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I need help with forming a multi-member LLC with all members in different states

I am a member of a soon-to-be-formed four member LLC. Each of the members resides in a different state (VA, TX, MO, WI). We're content on forming an LLC because we're not seeking any funding in the near-to-medium term (if ever) and, in the short term, are going to be self-funding our operations.

I've read the many FD discussions on LLC vs C/S-Corp and it only reinforced our decision to stick with an LLC. Any conversion would be *many* years down the road, if ever at all.

At the moment I'm leaning heavily towards forming in Wyoming vs. any one of our individual states (already have a potential registered agent in WY).

As noted in other discussions, forming in a state other than our "operating state" would incur some extra overhead since we'd have to register in the state we're doing business anyway. The problem is that we will each "conduct operations" in our own state, which makes me think that, regardless of where we form our LLC, we'll each have to register in our own state anyway. One person could take advantage of having the operation in their respective state, I suppose.

I have formed (and dissolved) a Virginia LLC in the past and it was pretty straightforward because both members were initially VA residents, so that's a possibility, but I'm trying to keep the burden even among everyone.

Does anyone have advice on how to handle multi-member LLCs with each member conducting business in another state? And by "conducting business", I mean we all work from home in our respective states.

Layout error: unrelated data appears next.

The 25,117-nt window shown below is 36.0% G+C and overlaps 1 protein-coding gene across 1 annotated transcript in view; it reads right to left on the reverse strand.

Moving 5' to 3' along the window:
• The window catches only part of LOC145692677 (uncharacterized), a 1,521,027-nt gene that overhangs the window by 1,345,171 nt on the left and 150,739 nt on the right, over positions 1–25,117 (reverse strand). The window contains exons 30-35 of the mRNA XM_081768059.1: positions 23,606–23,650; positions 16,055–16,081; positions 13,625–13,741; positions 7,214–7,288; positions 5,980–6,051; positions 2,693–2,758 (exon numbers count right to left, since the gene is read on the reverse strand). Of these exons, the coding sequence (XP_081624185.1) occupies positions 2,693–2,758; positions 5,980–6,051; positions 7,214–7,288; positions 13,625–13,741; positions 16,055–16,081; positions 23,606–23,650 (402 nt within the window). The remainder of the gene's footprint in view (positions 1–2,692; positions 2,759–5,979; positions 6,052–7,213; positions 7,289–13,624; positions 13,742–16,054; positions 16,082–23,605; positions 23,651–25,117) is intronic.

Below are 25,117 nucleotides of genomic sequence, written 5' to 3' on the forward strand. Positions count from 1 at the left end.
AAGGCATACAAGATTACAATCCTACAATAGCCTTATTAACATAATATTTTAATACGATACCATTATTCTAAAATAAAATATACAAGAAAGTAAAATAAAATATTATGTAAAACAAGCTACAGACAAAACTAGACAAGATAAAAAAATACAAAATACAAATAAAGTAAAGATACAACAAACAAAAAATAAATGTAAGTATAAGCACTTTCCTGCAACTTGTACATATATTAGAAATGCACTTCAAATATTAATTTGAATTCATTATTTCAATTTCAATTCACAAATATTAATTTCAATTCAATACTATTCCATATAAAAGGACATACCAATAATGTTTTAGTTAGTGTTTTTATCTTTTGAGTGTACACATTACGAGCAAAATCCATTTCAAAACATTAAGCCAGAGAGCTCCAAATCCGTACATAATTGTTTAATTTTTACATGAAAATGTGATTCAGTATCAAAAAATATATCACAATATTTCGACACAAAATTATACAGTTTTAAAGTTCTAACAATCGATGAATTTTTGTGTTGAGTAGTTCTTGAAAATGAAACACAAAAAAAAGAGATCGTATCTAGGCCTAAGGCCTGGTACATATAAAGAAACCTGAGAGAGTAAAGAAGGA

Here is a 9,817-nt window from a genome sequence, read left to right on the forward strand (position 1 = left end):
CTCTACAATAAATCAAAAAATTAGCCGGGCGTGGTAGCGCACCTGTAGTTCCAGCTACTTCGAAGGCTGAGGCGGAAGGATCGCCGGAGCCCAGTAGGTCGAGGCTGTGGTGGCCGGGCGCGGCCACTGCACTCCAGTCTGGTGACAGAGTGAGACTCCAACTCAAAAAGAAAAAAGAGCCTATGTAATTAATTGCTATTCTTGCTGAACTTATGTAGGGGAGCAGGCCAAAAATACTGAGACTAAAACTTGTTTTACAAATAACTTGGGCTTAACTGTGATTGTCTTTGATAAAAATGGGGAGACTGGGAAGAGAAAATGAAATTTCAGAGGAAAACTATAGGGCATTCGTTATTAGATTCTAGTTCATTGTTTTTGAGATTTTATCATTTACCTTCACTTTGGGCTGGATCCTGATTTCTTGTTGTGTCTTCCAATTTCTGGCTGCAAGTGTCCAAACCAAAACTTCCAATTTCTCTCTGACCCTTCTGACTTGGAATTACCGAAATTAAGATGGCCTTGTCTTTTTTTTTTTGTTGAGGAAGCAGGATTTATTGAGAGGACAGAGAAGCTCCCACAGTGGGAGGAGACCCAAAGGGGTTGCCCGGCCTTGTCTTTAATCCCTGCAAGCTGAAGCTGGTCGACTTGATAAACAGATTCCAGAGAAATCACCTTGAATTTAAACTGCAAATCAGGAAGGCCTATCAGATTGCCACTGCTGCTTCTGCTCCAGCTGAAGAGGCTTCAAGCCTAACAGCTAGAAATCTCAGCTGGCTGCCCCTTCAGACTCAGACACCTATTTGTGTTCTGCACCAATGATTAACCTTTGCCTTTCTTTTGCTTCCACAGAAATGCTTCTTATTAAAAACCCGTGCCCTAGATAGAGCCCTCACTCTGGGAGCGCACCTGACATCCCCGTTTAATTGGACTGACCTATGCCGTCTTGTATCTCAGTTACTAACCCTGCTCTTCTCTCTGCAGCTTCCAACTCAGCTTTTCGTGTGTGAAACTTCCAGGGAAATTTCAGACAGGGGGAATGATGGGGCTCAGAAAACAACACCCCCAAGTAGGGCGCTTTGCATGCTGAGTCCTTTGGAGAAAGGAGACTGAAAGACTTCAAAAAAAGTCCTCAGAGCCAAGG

3 Replies

Eric Burleson
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Eric Burleson Entrepreneur
Product Manager-Program Services at Invodo
I would form in whichever state has a court system most favorable to your entity. That's why Delaware is such a popular state in which to incorporate. Since you will have to incite those extra registration costs anyway, that's where I would do it. Speak with an attorney experienced in cross-state operations. They can advise you on what criteria would be most relevant, whether it be taxes, legal precedents relevant to your industry, ownership laws, etc. There are likely to be many factors that could affect your most favorable outcome. Using a multiple attribute utility tool to help decide could be useful as well.
Ty Jordan
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Ty Jordan Entrepreneur
ATTORNEY at JORDAN LAW FIRM, LLC (GA)
Adam, I may be able to assist you in determining the appropriate state of formation. Please feel free to contact me. I'll be out of the office for the majority of this week, but will be back in January 5. Best regards, ty Ty Jordan Jordan Law Firm, LLC Suite 1200 1170 Peachtree Street NE Atlanta, Georgia 30309 [removed to protect privacy] [removed to protect privacy] Phone [removed to protect privacy] Confidential Fax IRS Circular 230 disclosure: To ensure compliance with requirements imposed by the IRS and other taxing authorities, we inform you that any tax advice contained in this communication (including any attachments) is not intended or written to be used, and cannot be used, for the purpose of (i) avoiding penalties that may be imposed on any taxpayer or (ii) promoting, marketing or recommending to another party any transaction or matter addressed herein. ___________________________________________________ NOTICE: The information contained herein is of a general nature and is based
Brian Chong, CPA
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CPA, EA, MST
Tax-wise it'd be a little messy and look like this.
Because your LLC has revenue from 4 different states, it's going to have to file a state tax return in all 4 states. Each of the 4 LLC members would also have to file 4 state tax returns.

Definitely hire a CPA with multi-state tax experience for this.
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